DUBAI (Reuters) - Bahrain handed out life sentences Monday to 14 men for killing a Pakistani national during pro-democracy protests led by the Gulf kingdom’s Shi‘ite majority earlier this year, the state news agency BNA said.
A military court also sentenced 15 others to 15 years in prison each for the attempted murder of a soldier, vandalizing buildings at the University of Bahrain and “inciting hatred of the ruling system,” the agency said.
Another six received 15 years each for intent to murder several people at the university, while a seventh was given 18 years. They were charged with setting a building on fire to kill those on an upper floor.
Bahrain’s Sunni Muslim rulers quashed the protests in March, with the help of troops from fellow Sunni neighbors Saudi Arabia and the United Arab Emirates. At least 30 people were killed, hundreds wounded and more than 1,000 detained -- mostly Shi‘ites -- in the crackdown.
Pakistani national Abdulmalik Ghulam Rasool -- killed in March -- was assaulted with wooden planks and metal bars as he left his home in Manama, BNA said, adding that the 14 were also charged with intending to cause riots and commit other crimes.
Those jailed in all three cases were convicted for “spreading terror,” BNA said.
The court rejected requests by lawyers in the three cases for an independent medical committee to investigate allegations that the defendants had been tortured, Mattar Mattar, a member of the largest Shi‘ite opposition group Wefaq, told Reuters.
“The lawyers said that a lot of the detainees were forced to give confessions,” he said. “This brings the focus on the importance of having a progressive and independent judiciary system in Bahrain.”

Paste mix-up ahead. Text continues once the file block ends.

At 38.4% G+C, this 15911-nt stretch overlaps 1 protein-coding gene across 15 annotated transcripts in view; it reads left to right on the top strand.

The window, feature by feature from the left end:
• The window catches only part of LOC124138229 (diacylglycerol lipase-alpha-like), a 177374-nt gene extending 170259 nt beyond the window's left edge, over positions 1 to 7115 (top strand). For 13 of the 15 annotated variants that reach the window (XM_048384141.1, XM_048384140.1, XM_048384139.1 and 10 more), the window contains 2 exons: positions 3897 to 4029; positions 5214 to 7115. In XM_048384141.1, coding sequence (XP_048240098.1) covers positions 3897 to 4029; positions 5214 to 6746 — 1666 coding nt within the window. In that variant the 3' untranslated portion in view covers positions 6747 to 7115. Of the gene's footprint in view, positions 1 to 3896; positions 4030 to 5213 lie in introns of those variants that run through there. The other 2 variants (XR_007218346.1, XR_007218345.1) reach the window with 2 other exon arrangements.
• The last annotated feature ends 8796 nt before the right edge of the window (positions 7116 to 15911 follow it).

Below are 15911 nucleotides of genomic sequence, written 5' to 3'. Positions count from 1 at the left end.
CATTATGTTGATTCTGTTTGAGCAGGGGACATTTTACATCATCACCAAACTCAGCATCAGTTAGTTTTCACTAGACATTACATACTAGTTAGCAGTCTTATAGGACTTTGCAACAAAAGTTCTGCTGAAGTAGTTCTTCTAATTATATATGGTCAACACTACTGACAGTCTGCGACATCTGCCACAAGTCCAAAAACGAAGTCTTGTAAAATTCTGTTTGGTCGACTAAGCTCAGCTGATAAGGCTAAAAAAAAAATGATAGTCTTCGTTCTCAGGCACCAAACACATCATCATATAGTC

The United Nations said Friday that sentences handed down to 20 Bahraini doctors followed flawed trials that failed to meet international standards of transparency and due process.
The World Medical Association also condemned as “totally unacceptable” the jail terms imposed by a military court.
A military court sentenced the doctors to jail Thursday for between 5 and 15 years for occupation of a medical complex, using ambulances to transport protesters, storing weapons and other charges.
Bahrain faces almost daily protests by Shi‘ites, angry over a crackdown in which thousands lost their jobs and over government reform plans that fall short of giving the Gulf state’s elected parliament full legislative powers.
Last week a military appeals court upheld life sentences for eight of 21 opposition leaders, rights activists and online activists accused of leading the uprising earlier this year.
Reporting by Jason Benham; Editing by Alistair Lyon